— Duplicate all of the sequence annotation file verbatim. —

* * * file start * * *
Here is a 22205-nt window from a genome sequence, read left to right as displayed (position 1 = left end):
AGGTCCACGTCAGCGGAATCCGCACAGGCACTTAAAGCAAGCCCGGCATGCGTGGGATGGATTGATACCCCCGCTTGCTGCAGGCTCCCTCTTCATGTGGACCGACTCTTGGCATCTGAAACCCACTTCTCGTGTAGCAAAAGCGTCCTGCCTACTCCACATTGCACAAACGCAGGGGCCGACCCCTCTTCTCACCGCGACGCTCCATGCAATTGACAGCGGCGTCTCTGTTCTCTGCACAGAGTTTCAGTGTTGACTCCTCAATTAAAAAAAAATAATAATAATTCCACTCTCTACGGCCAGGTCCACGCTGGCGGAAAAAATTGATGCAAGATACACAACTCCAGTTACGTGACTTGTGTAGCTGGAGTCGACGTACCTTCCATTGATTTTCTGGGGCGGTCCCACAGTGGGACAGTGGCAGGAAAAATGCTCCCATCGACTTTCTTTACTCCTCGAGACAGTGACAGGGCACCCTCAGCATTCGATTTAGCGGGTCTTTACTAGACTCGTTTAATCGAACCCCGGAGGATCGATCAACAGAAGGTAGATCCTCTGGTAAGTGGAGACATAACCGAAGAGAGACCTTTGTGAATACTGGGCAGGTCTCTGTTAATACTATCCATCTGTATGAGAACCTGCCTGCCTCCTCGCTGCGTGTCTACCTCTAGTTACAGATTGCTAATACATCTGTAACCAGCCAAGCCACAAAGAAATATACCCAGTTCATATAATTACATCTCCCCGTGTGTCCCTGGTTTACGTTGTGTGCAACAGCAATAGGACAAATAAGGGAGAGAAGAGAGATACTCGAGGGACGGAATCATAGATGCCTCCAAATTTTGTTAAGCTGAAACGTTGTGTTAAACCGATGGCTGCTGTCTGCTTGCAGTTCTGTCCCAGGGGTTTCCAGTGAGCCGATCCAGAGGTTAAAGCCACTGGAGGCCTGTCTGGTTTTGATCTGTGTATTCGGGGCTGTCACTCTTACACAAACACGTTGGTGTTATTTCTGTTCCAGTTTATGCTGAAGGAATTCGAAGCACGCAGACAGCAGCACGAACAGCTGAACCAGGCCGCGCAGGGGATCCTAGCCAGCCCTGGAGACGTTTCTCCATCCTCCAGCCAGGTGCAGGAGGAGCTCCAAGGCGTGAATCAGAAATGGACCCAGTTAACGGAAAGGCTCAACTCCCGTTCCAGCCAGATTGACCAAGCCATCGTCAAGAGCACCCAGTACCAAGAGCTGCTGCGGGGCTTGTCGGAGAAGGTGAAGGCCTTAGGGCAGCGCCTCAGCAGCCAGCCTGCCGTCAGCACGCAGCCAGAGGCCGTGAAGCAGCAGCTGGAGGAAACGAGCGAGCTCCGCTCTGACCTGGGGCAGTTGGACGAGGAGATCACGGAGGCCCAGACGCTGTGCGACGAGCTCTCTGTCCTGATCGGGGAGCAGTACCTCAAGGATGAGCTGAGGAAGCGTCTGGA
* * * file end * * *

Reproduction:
Here is a 22205-nt window from a genome sequence, read left to right as displayed (position 1 = left end):
AGGTCCACGTCAGCGGAATCCGCACAGGCACTTAAAGCAAGCCCGGCATGCGTGGGATGGATTGATACCCCCGCTTGCTGCAGGCTCCCTCTTCATGTGGACCGACTCTTGGCATCTGAAACCCACTTCTCGTGTAGCAAAAGCGTCCTGCCTACTCCACATTGCACAAACGCAGGGGCCGACCCCTCTTCTCACCGCGACGCTCCATGCAATTGACAGCGGCGTCTCTGTTCTCTGCACAGAGTTTCAGTGTTGACTCCTCAATTAAAAAAAAATAATAATAATTCCACTCTCTACGGCCAGGTCCACGCTGGCGGAAAAAATTGATGCAAGATACACAACTCCAGTTACGTGACTTGTGTAGCTGGAGTCGACGTACCTTCCATTGATTTTCTGGGGCGGTCCCACAGTGGGACAGTGGCAGGAAAAATGCTCCCATCGACTTTCTTTACTCCTCGAGACAGTGACAGGGCACCCTCAGCATTCGATTTAGCGGGTCTTTACTAGACTCGTTTAATCGAACCCCGGAGGATCGATCAACAGAAGGTAGATCCTCTGGTAAGTGGAGACATAACCGAAGAGAGACCTTTGTGAATACTGGGCAGGTCTCTGTTAATACTATCCATCTGTATGAGAACCTGCCTGCCTCCTCGCTGCGTGTCTACCTCTAGTTACAGATTGCTAATACATCTGTAACCAGCCAAGCCACAAAGAAATATACCCAGTTCATATAATTACATCTCCCCGTGTGTCCCTGGTTTACGTTGTGTGCAACAGCAATAGGACAAATAAGGGAGAGAAGAGAGATACTCGAGGGACGGAATCATAGATGCCTCCAAATTTTGTTAAGCTGAAACGTTGTGTTAAACCGATGGCTGCTGTCTGCTTGCAGTTCTGTCCCAGGGGTTTCCAGTGAGCCGATCCAGAGGTTAAAGCCACTGGAGGCCTGTCTGGTTTTGATCTGTGTATTCGGGGCTGTCACTCTTACACAAACACGTTGGTGTTATTTCTGTTCCAGTTTATGCTGAAGGAATTCGAAGCACGCAGACAGCAGCACGAACAGCTGAACCAGGCCGCGCAGGGGATCCTAGCCAGCCCTGGAGACGTTTCTCCATCCTCCAGCCAGGTGCAGGAGGAGCTCCAAGGCGTGAATCAGAAATGGACCCAGTTAACGGAAAGGCTCAACTCCCGTTCCAGCCAGATTGACCAAGCCATCGTCAAGAGCACCCAGTACCAAGAGCTGCTGCGGGGCTTGTCGGAGAAGGTGAAGGCCTTAGGGCAGCGCCTCAGCAGCCAGCCTGCCGTCAGCACGCAGCCAGAGGCCGTGAAGCAGCAGCTGGAGGAAACGAGCGAGCTCCGCTCTGACCTGGGGCAGTTGGACGAGGAGATCACGGAGGCCCAGACGCTGTGCGACGAGCTCTCTGTCCTGATCGGGGAGCAGTACCTCAAGGATGAGCTGAGGAAGCGTCTGGA